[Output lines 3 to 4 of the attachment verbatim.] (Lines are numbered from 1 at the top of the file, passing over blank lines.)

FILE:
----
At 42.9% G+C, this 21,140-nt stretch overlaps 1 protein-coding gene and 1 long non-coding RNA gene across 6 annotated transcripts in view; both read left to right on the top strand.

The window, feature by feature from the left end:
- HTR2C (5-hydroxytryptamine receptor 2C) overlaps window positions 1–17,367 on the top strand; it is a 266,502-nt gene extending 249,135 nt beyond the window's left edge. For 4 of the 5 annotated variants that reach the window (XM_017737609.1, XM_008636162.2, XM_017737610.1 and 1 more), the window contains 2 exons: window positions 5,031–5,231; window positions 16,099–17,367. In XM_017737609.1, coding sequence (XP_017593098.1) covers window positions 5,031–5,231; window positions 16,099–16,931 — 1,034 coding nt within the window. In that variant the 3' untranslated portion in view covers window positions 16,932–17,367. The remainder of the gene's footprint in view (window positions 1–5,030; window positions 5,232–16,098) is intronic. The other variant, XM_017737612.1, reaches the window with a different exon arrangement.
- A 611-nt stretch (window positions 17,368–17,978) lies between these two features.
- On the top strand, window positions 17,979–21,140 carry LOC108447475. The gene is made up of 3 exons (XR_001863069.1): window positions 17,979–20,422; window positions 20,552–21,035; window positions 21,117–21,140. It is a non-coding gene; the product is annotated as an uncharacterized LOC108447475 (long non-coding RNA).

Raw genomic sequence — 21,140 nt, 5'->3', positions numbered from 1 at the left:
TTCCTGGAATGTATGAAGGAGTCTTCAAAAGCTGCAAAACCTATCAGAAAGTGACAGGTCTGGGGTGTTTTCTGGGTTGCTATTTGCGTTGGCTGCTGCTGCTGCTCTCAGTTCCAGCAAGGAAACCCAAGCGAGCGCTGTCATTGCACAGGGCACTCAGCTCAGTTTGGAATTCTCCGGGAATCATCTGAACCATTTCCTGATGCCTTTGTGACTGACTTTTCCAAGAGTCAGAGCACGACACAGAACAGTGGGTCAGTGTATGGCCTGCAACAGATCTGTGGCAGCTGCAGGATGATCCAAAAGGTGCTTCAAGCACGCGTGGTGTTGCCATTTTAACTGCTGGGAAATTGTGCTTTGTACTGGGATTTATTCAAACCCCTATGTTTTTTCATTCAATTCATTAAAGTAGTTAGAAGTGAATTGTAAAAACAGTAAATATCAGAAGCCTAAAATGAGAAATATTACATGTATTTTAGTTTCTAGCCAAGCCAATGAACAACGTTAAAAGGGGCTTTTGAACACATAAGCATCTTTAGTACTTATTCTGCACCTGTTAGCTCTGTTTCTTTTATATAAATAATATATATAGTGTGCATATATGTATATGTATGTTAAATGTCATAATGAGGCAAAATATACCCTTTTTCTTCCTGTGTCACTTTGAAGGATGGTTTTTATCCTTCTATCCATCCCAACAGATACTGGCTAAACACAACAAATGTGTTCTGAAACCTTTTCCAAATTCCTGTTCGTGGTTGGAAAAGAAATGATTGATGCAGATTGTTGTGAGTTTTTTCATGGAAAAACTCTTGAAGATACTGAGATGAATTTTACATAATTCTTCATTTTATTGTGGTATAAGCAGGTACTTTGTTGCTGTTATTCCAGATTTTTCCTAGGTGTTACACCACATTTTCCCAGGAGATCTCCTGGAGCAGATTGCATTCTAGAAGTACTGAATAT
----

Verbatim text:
- HTR2C (5-hydroxytryptamine receptor 2C) overlaps window positions 1–17,367 on the top strand; it is a 266,502-nt gene extending 249,135 nt beyond the window's left edge. For 4 of the 5 annotated variants that reach the window (XM_017737609.1, XM_008636162.2, XM_017737610.1 and 1 more), the window contains 2 exons: window positions 5,031–5,231; window positions 16,099–17,367. In XM_017737609.1, coding sequence (XP_017593098.1) covers window positions 5,031–5,231; window positions 16,099–16,931 — 1,034 coding nt within the window. In that variant the 3' untranslated portion in view covers window positions 16,932–17,367. The remainder of the gene's footprint in view (window positions 1–5,030; window positions 5,232–16,098) is intronic. The other variant, XM_017737612.1, reaches the window with a different exon arrangement.
- A 611-nt stretch (window positions 17,368–17,978) lies between these two features.